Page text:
Political Climate
Nov 02, 2014
Australian Meteorologists Caught Fudging Temperature Measurements, New Zealand too!

UPDATE: See this important New peer review paper finds no significant 20th century warming for New Zealand despite the official manipulated record.

By Darren Nelson

A storm of sorts has been brewing in Australia, a tempest caused by anthropogenic global warming activism. Scientist Jennifer Marohasy and environment editor Graham Lloyd, among others have been reporting on the fact the Australian Bureau of Meteorology (BOM) has been “fudging” historical temperature records to fit a warming narrative.

On her blog, Marohasy reported,"[T]emperatures have been diligently recorded at places like Bourke in outback New South Wales since 1871. Then there’s the Bureau’s official record that takes a revisionist approach: first truncating the data and then passing it through complex mathematical algorithms.”

“[BOM] has constructed a synthetic climate record whose relevance to climate change is not scientifically defensible,” said William Kininmonth, a retired meteorologist and former head of the National Climate Centre (NCC) at BOM.

Prof. Bob Carter, science policy advisor at the Institute of Public Affairs (IPA), said, “Official correction of the temperature records by national agencies was first detected in the USA for NASA, and shortly thereafter the release of the Climategate emails revealed similar procedures were in use by the Climate Research Unit at the University of East Anglia, which prepares the UKs temperature records.”

Changed Cooling to Warming

Marohasy reported she had “analysed the raw data from dozens of locations across Australia and matched it against the new data used by BOM showing that temperatures were progressively warming.”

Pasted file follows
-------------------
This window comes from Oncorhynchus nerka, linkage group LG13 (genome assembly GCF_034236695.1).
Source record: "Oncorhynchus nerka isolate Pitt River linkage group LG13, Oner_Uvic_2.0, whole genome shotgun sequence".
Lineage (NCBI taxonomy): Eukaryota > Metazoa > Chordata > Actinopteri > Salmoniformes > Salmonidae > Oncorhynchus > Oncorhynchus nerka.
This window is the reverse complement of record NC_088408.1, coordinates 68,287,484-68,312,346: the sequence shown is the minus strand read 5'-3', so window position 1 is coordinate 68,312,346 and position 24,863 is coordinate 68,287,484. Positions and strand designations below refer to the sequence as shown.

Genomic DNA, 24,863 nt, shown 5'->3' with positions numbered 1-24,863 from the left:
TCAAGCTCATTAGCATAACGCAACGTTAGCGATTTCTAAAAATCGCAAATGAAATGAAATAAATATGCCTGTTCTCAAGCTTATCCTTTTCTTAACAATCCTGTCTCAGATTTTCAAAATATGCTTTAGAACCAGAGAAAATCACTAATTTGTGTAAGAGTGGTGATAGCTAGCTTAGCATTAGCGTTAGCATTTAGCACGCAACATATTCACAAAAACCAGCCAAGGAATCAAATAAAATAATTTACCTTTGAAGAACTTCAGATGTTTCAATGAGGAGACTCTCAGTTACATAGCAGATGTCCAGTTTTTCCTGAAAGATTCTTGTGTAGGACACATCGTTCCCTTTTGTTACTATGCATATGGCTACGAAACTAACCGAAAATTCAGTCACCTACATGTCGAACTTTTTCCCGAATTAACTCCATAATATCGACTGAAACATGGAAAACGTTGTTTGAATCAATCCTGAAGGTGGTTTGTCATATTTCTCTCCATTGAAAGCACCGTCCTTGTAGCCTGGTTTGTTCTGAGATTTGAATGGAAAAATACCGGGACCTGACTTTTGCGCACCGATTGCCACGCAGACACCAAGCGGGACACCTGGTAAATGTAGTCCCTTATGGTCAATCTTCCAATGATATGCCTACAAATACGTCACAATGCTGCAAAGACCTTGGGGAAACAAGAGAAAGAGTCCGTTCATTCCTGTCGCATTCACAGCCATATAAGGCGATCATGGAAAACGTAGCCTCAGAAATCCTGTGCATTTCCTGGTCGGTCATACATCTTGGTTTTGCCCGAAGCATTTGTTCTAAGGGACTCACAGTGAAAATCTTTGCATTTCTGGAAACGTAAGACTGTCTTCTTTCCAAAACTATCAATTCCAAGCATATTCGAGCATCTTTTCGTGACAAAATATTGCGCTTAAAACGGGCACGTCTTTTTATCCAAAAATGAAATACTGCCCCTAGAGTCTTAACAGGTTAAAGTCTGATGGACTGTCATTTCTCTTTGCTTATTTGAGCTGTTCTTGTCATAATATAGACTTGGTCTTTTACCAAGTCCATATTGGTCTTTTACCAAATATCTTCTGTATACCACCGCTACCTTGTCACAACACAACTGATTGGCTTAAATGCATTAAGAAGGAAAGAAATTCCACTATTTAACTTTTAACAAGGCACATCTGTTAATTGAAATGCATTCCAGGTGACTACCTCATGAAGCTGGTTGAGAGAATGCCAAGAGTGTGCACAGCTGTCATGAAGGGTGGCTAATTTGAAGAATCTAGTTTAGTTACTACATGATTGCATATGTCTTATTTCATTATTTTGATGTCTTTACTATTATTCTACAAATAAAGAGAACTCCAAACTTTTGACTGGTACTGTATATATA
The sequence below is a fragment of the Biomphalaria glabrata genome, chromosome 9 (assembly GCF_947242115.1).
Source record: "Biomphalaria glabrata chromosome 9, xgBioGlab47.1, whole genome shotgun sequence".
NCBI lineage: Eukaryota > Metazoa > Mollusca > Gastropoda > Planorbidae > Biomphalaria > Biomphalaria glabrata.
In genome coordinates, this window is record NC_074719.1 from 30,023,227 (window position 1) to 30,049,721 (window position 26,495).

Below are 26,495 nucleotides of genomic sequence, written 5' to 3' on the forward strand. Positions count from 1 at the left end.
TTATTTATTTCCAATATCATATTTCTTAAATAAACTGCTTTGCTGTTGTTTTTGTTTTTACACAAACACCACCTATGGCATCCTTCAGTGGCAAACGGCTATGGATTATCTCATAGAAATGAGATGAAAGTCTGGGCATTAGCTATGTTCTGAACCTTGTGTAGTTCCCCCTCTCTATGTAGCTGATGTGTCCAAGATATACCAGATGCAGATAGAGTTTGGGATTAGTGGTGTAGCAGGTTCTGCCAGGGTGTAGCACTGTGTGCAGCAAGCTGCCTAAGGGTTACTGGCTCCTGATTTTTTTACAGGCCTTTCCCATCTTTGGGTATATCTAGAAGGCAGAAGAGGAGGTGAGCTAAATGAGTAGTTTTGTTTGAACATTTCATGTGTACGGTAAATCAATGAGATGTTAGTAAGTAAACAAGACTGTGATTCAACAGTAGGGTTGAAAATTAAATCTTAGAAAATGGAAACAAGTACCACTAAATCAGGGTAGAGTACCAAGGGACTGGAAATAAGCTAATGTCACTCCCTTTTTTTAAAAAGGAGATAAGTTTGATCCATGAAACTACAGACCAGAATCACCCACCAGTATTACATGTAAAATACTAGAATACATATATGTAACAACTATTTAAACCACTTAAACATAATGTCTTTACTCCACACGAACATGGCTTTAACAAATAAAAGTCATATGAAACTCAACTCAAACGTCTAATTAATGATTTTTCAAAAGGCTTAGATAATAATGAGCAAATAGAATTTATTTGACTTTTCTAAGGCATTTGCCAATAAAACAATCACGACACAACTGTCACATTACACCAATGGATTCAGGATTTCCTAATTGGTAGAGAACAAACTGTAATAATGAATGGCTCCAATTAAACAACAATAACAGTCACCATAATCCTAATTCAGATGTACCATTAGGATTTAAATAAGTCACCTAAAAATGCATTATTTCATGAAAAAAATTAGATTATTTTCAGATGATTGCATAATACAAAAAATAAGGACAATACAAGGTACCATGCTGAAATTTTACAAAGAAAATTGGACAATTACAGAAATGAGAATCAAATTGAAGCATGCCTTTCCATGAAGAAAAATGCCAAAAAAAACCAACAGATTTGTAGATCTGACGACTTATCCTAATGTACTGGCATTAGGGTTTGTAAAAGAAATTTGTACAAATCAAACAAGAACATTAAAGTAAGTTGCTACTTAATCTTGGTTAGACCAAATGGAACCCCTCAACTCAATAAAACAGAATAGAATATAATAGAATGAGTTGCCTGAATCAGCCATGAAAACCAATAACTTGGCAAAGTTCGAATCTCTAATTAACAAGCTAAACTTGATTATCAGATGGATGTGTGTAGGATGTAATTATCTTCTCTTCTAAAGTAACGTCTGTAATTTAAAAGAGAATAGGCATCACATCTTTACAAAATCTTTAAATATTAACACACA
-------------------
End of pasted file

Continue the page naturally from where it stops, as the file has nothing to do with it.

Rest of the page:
“In many cases,” Marohasy added, “temperature trends had changed from slight cooling to dramatic warming over 100 years.”

BOM said the agency had used global best practices and a peer-reviewed process to modify the physical temperature records from weather stations across the country. The data from some of weather stations underwent a process known as “homogenization,” allegedly to correct for anomalies. Historical data was altered to account for a wide range of non-climate-related influences such as the type of instrument used, choice of calibration or enclosure, and where it was located.

However, Kininmonth noted, “There is no justifiable basis to modify actual observations without evidence of changed instrumentation or environmental factors; where there is evidence of such changes the adjustments can only be considered speculative, especially if the adjustments are made on the basis of statistical links to independent observations from tens of kilometres away.” According to former television meteorologist Anthony Watts, “[e]ssentially all the homogenization does is spread the warm bias around.”

Specific Data Manipulation Revealed

The Australian and Weekend Australian have been closely following and reporting on this developing story through environment editor Lloyd. In the August 23, 2014 Australian, Lloyd wrote, “It goes to heart of the climate change debate, in particular, whether computer models are better than real data and whether temperature records are being manipulated in a bid to make each year hotter than the last.”


In a statement to Environment & Climate News, Lloyd emphasized, “The Australian responded to legitimate concerns that were being widely raised. It is the media’s job to ask questions with the aim of making people better informed. I will leave judgement about who is right to others.”

On her website, Marohasy cited a problematic example of the BOM’s temperature alterations: “[T]he unhomogenised/raw mean annual minimum temperature trend for Rutherglen for the 100-year period from January 1913 through to December last year shows a slight cooling trend of 0.35C per 100 years. After homogenisation there is a warming trend of 1.73C per 100 years. [T]his warming trend essentially was achieved by progressively dropping down the temperatures from 1973 back through to 1913.”